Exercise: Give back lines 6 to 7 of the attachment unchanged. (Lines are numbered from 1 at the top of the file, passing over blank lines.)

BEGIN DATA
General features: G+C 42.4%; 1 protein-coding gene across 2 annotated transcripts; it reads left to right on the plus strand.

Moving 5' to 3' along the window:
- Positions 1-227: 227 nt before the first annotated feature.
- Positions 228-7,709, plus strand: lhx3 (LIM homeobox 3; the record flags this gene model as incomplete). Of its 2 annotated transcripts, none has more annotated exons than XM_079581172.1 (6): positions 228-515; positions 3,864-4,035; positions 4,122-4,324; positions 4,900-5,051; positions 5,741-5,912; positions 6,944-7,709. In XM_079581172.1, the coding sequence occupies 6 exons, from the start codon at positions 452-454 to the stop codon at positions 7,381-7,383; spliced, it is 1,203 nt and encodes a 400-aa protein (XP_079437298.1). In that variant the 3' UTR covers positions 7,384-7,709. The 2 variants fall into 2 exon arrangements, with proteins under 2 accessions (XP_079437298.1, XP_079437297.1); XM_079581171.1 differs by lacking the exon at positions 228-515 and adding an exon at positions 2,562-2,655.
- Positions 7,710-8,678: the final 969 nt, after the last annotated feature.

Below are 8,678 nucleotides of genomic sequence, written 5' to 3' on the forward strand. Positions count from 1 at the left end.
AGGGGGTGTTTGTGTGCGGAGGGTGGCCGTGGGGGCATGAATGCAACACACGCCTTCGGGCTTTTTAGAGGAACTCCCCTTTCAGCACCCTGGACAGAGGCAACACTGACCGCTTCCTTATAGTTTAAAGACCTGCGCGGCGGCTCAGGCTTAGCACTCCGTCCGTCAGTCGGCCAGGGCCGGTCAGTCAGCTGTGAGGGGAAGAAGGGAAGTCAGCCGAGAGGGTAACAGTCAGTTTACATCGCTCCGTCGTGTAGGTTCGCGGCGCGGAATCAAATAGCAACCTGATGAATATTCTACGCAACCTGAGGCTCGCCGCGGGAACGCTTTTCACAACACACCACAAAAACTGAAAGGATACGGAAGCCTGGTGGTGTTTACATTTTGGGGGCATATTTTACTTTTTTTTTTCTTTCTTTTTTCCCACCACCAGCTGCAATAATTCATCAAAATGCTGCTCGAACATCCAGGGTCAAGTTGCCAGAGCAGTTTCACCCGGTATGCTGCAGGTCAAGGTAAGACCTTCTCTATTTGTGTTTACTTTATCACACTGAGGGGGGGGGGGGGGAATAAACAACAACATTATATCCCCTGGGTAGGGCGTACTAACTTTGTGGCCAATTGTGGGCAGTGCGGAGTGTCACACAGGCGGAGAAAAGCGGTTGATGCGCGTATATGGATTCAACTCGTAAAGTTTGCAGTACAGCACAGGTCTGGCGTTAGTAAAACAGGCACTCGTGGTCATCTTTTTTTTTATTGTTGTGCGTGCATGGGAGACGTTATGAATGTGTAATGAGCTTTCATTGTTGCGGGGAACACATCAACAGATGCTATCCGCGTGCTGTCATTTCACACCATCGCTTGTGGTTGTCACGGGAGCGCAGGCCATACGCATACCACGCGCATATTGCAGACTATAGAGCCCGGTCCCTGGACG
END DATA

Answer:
Below are 8,678 nucleotides of genomic sequence, written 5' to 3' on the forward strand. Positions count from 1 at the left end.
AGGGGGTGTTTGTGTGCGGAGGGTGGCCGTGGGGGCATGAATGCAACACACGCCTTCGGGCTTTTTAGAGGAACTCCCCTTTCAGCACCCTGGACAGAGGCAACACTGACCGCTTCCTTATAGTTTAAAGACCTGCGCGGCGGCTCAGGCTTAGCACTCCGTCCGTCAGTCGGCCAGGGCCGGTCAGTCAGCTGTGAGGGGAAGAAGGGAAGTCAGCCGAGAGGGTAACAGTCAGTTTACATCGCTCCGTCGTGTAGGTTCGCGGCGCGGAATCAAATAGCAACCTGATGAATATTCTACGCAACCTGAGGCTCGCCGCGGGAACGCTTTTCACAACACACCACAAAAACTGAAAGGATACGGAAGCCTGGTGGTGTTTACATTTTGGGGGCATATTTTACTTTTTTTTTTCTTTCTTTTTTCCCACCACCAGCTGCAATAATTCATCAAAATGCTGCTCGAACATCCAGGGTCAAGTTGCCAGAGCAGTTTCACCCGGTATGCTGCAGGTCAAGGTAAGACCTTCTCTATTTGTGTTTACTTTATCACACTGAGGGGGGGGGGGGGGAATAAACAACAACATTATATCCCCTGGGTAGGGCGTACTAACTTTGTGGCCAATTGTGGGCAGTGCGGAGTGTCACACAGGCGGAGAAAAGCGGTTGATGCGCGTATATGGATTCAACTCGTAAAGTTTGCAGTACAGCACAGGTCTGGCGTTAGTAAAACAGGCACTCGTGGTCATCTTTTTTTTTATTGTTGTGCGTGCATGGGAGACGTTATGAATGTGTAATGAGCTTTCATTGTTGCGGGGAACACATCAACAGATGCTATCCGCGTGCTGTCATTTCACACCATCGCTTGTGGTTGTCACGGGAGCGCAGGCCATACGCATACCACGCGCATATTGCAGACTATAGAGCCCGGTCCCTGGACG